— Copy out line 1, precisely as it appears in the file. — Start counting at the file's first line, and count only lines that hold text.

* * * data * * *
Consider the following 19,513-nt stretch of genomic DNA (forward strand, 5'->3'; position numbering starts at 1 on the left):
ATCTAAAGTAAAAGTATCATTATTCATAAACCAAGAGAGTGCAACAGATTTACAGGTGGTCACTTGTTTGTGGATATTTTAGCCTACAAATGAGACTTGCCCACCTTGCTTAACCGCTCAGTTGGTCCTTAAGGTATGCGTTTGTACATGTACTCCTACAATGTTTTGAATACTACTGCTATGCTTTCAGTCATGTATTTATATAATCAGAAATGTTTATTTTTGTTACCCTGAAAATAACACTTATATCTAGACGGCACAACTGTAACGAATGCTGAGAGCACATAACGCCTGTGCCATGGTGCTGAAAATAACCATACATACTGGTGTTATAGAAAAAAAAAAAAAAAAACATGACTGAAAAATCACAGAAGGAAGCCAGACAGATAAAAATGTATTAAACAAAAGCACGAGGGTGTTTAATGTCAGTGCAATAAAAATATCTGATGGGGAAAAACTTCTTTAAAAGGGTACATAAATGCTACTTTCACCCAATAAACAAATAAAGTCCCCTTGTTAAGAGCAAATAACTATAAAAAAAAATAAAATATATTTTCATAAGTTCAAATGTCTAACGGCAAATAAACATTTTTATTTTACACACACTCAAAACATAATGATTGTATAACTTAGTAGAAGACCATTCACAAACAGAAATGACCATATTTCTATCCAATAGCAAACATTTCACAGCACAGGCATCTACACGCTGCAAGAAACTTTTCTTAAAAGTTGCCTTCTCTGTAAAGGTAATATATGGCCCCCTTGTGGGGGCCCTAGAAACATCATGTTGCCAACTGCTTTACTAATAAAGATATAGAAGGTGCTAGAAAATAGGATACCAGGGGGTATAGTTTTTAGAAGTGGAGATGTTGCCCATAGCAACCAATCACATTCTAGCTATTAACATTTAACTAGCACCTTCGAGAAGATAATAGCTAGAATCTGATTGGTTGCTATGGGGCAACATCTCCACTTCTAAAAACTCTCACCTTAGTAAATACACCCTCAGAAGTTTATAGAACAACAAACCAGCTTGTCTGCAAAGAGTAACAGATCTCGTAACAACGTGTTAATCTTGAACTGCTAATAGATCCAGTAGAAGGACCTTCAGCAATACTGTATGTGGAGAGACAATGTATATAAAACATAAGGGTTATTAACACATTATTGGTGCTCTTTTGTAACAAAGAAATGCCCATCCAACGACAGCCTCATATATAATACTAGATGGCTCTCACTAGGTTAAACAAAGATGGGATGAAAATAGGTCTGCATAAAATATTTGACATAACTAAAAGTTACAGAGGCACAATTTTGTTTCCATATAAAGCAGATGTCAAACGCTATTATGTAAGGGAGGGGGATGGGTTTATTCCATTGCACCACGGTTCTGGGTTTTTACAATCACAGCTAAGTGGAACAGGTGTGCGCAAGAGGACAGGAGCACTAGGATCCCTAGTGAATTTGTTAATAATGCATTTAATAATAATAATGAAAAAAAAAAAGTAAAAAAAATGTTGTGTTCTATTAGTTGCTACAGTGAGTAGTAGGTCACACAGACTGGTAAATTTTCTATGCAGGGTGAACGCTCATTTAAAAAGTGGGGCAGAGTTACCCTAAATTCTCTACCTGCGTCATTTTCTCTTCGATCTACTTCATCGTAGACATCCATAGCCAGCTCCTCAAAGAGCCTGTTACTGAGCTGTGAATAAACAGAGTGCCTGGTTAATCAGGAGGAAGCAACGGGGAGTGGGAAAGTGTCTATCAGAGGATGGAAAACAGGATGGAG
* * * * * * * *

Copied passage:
Consider the following 19,513-nt stretch of genomic DNA (forward strand, 5'->3'; position numbering starts at 1 on the left):